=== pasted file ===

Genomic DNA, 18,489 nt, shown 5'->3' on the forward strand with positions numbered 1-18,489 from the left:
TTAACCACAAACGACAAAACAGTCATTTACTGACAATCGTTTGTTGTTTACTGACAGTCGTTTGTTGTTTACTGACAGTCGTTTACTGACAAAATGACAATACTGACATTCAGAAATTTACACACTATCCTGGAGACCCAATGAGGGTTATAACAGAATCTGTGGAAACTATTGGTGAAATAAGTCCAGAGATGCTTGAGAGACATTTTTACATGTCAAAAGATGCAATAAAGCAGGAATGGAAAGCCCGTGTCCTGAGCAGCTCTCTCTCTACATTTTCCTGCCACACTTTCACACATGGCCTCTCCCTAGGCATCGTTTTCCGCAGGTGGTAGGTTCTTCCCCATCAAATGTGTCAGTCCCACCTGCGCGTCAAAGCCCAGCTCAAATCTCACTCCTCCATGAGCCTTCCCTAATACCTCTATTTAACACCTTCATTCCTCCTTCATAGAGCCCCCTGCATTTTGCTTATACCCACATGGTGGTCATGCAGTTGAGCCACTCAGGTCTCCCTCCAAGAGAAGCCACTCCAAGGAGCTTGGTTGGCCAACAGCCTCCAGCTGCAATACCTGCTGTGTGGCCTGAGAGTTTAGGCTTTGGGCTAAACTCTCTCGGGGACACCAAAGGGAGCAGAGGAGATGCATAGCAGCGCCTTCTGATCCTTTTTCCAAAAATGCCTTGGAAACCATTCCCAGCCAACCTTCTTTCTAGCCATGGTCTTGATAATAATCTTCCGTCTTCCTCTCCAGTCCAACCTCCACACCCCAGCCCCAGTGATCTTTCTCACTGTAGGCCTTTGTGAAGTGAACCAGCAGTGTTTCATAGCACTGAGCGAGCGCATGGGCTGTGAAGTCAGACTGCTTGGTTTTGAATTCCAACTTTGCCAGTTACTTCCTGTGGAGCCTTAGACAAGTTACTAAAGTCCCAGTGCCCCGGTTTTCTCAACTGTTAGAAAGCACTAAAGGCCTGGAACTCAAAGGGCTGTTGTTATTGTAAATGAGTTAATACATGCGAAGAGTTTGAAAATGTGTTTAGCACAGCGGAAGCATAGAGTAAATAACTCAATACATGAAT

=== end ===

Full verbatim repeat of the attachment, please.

Genomic DNA, 18,489 nt, shown 5'->3' on the forward strand with positions numbered 1-18,489 from the left:
TTAACCACAAACGACAAAACAGTCATTTACTGACAATCGTTTGTTGTTTACTGACAGTCGTTTGTTGTTTACTGACAGTCGTTTACTGACAAAATGACAATACTGACATTCAGAAATTTACACACTATCCTGGAGACCCAATGAGGGTTATAACAGAATCTGTGGAAACTATTGGTGAAATAAGTCCAGAGATGCTTGAGAGACATTTTTACATGTCAAAAGATGCAATAAAGCAGGAATGGAAAGCCCGTGTCCTGAGCAGCTCTCTCTCTACATTTTCCTGCCACACTTTCACACATGGCCTCTCCCTAGGCATCGTTTTCCGCAGGTGGTAGGTTCTTCCCCATCAAATGTGTCAGTCCCACCTGCGCGTCAAAGCCCAGCTCAAATCTCACTCCTCCATGAGCCTTCCCTAATACCTCTATTTAACACCTTCATTCCTCCTTCATAGAGCCCCCTGCATTTTGCTTATACCCACATGGTGGTCATGCAGTTGAGCCACTCAGGTCTCCCTCCAAGAGAAGCCACTCCAAGGAGCTTGGTTGGCCAACAGCCTCCAGCTGCAATACCTGCTGTGTGGCCTGAGAGTTTAGGCTTTGGGCTAAACTCTCTCGGGGACACCAAAGGGAGCAGAGGAGATGCATAGCAGCGCCTTCTGATCCTTTTTCCAAAAATGCCTTGGAAACCATTCCCAGCCAACCTTCTTTCTAGCCATGGTCTTGATAATAATCTTCCGTCTTCCTCTCCAGTCCAACCTCCACACCCCAGCCCCAGTGATCTTTCTCACTGTAGGCCTTTGTGAAGTGAACCAGCAGTGTTTCATAGCACTGAGCGAGCGCATGGGCTGTGAAGTCAGACTGCTTGGTTTTGAATTCCAACTTTGCCAGTTACTTCCTGTGGAGCCTTAGACAAGTTACTAAAGTCCCAGTGCCCCGGTTTTCTCAACTGTTAGAAAGCACTAAAGGCCTGGAACTCAAAGGGCTGTTGTTATTGTAAATGAGTTAATACATGCGAAGAGTTTGAAAATGTGTTTAGCACAGCGGAAGCATAGAGTAAATAACTCAATACATGAAT